First, as we're said, Psyche starts out as a passive character, but grows into an active role. This gives her a genuine character arc, as opposed to starting her out as a kung-fu hacker assassin. Psyche grows and changes, as we all must in the process of coming to self-understanding (or as Jung would call it, the process of 'individuation').
Second, all of the antagonists in the story are women. Her sisters allow her to be sacrificed and then undermine her happiness. Venus, takes the role of the Dark Mother – the Bowser to her Mario. We might even tweak the original and have her mother, the Queen, be the one to offer her up as a sacrifice.
Third, in the original story, Psyche overcomes the challenges of Venus with the help of animal friends. While this is common enough in fairy tales and myths, it also somewhat undermines her agency. In our more female-positive version, we may want to emphasize Psyche's cleverness and let her work out solutions to her problems on her own.
With this in mind, I'm going to suggest a somewhat obscure genre for Psyche: the romantic puzzle game (think along the lines of Catherine or Huniepop). This allows us to enter the story at the point where Psyche's agency is on the rise and showcase her cleverness in overcoming impossible obstacles.
It would also be interesting in general to see a romantic puzzle game where the goal of the puzzles is not to win the affections of a target. In Hunniepop, the puzzles are presented as a form of seduction – of giving the women what they want in order to get into their pants. And while sex is not a direct reward in Catherine, it is a reward of the conversation mechanics (in which choosing Law rewards you with you Katherine and choosing Chaos rewards you with Catherine).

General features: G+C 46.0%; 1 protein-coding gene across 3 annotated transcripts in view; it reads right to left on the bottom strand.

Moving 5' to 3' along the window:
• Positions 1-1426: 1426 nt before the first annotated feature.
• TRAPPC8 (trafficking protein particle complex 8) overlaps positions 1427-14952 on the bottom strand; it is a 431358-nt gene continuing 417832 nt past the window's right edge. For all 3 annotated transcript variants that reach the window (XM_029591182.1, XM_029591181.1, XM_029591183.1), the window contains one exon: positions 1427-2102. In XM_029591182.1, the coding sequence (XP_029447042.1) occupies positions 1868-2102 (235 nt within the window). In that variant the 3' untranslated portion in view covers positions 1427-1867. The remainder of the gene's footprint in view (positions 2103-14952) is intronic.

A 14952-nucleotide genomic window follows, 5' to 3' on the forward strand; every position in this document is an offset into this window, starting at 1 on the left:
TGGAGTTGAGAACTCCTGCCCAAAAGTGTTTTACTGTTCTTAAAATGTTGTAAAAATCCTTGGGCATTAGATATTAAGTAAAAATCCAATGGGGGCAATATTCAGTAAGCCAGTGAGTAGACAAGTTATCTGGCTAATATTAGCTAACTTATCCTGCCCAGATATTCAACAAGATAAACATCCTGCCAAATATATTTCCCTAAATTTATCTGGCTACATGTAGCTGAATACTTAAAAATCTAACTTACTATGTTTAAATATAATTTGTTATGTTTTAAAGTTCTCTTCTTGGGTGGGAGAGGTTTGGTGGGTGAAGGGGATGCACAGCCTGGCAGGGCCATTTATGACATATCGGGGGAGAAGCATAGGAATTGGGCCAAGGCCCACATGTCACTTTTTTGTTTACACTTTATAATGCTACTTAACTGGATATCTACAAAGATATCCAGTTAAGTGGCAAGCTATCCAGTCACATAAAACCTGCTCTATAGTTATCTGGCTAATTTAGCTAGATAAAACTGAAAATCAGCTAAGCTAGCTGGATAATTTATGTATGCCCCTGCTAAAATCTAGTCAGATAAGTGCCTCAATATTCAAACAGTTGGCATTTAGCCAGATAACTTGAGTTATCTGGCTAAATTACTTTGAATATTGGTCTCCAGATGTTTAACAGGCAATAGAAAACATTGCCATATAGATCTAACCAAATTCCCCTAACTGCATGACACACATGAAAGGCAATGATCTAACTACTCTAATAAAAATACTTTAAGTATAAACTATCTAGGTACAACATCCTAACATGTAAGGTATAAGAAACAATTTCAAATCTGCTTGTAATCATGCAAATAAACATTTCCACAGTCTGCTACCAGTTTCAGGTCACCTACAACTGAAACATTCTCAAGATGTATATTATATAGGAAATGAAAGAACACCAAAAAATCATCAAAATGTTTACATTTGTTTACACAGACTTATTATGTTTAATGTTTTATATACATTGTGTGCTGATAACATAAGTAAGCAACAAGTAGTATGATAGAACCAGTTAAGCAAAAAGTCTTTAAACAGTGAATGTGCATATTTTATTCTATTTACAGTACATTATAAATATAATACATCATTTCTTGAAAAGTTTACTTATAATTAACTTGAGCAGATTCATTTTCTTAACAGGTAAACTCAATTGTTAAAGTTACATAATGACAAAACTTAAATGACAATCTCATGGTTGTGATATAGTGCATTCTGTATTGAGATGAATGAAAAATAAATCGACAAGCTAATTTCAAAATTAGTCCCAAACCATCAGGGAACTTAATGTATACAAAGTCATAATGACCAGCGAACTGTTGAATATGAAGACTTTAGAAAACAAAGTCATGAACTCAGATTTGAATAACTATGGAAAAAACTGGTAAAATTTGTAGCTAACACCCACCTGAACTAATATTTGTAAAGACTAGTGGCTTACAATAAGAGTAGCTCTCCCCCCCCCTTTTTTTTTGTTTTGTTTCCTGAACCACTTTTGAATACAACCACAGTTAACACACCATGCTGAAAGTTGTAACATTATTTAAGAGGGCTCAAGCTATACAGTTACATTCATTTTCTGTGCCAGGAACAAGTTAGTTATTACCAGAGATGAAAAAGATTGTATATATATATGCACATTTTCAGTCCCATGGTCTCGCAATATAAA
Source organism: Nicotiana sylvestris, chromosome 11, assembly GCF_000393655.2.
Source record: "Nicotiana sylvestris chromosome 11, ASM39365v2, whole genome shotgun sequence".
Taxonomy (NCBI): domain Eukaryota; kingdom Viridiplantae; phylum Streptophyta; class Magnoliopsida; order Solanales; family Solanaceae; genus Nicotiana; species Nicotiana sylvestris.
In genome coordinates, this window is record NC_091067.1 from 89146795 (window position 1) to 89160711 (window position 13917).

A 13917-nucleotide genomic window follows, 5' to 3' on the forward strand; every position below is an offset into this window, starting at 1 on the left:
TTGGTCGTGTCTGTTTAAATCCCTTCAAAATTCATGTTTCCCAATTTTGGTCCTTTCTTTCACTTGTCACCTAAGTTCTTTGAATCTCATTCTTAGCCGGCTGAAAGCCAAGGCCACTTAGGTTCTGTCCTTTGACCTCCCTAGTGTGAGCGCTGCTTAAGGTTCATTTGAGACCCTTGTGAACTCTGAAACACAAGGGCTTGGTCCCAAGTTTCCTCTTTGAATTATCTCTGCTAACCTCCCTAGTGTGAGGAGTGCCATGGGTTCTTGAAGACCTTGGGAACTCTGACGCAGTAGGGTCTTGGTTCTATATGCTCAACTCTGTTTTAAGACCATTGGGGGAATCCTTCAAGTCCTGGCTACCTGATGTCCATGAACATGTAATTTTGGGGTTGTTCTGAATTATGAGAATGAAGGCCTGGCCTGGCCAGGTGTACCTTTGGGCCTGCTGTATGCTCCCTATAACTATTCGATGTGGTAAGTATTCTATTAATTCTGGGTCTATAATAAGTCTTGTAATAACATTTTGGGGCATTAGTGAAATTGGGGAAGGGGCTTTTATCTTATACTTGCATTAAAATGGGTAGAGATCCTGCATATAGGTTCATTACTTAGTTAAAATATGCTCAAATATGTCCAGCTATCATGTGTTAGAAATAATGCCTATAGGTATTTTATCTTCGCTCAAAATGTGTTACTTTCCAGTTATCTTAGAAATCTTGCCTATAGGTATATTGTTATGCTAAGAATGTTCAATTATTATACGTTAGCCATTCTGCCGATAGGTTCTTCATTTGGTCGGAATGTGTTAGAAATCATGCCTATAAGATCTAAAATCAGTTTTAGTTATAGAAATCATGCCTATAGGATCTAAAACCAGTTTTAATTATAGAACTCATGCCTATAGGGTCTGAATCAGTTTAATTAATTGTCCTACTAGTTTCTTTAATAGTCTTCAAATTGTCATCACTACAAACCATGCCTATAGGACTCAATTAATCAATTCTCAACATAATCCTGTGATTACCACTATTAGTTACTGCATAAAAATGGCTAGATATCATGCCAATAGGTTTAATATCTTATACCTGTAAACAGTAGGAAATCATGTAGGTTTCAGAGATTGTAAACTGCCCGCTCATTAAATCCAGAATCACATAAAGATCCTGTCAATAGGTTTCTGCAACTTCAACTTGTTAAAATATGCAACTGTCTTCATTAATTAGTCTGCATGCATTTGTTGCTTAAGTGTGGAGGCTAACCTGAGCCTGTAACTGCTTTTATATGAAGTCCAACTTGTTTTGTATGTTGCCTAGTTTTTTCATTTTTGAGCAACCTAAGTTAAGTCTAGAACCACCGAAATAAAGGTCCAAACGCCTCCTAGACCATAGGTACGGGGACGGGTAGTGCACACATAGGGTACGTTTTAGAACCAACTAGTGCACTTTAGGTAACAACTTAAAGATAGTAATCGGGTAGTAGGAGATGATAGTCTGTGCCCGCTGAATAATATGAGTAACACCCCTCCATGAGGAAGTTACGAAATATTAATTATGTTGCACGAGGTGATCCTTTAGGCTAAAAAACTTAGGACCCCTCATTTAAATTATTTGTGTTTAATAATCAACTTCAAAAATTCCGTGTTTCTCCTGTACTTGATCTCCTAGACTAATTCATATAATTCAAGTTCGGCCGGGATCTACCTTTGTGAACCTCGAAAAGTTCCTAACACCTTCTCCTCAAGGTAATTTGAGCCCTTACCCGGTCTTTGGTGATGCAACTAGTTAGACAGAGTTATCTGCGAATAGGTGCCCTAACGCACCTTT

In our subversion, the affections of Cupid are already established. The goal is not to manipulate, but to liberate. Venus plays the role of Holdfast, the forces which keep the Animus in check. Each successfully completed level reduces Venus' hold on her son (instead of reducing Cupid's resistance to our seductions).
If we wanted to take a slightly different route, we could keep the traditional dating game convention of multiple romantic interests while discarding the framework of "manipulation = seduction." One of failings of dating game mechanics is that they encourage sociopathic play styles (saying 'the right thing' to maximize points) and mechanistic attitudes towards relationships (proper inputs = sex). If instead the puzzle mechanics represented breaking down external barriers to a relationship (such as bitchy sisters or overprotective mothers), the in-game relationships could perhaps be more convincing.
Relationships do take skill to navigate, but relationship mechanics built on insincerity and manipulation condition us for sociopathy. By taking the focus of the player's skill away from conversational min/maxing and towards external obstacles, we make a game more worthy of Psyche's example.
Next time, we'll be looking at another very different genre and another very different take on femininity – Semiramis, Builder of Walls.
[AVW011] Doing Better - Semiramis, Builder of Walls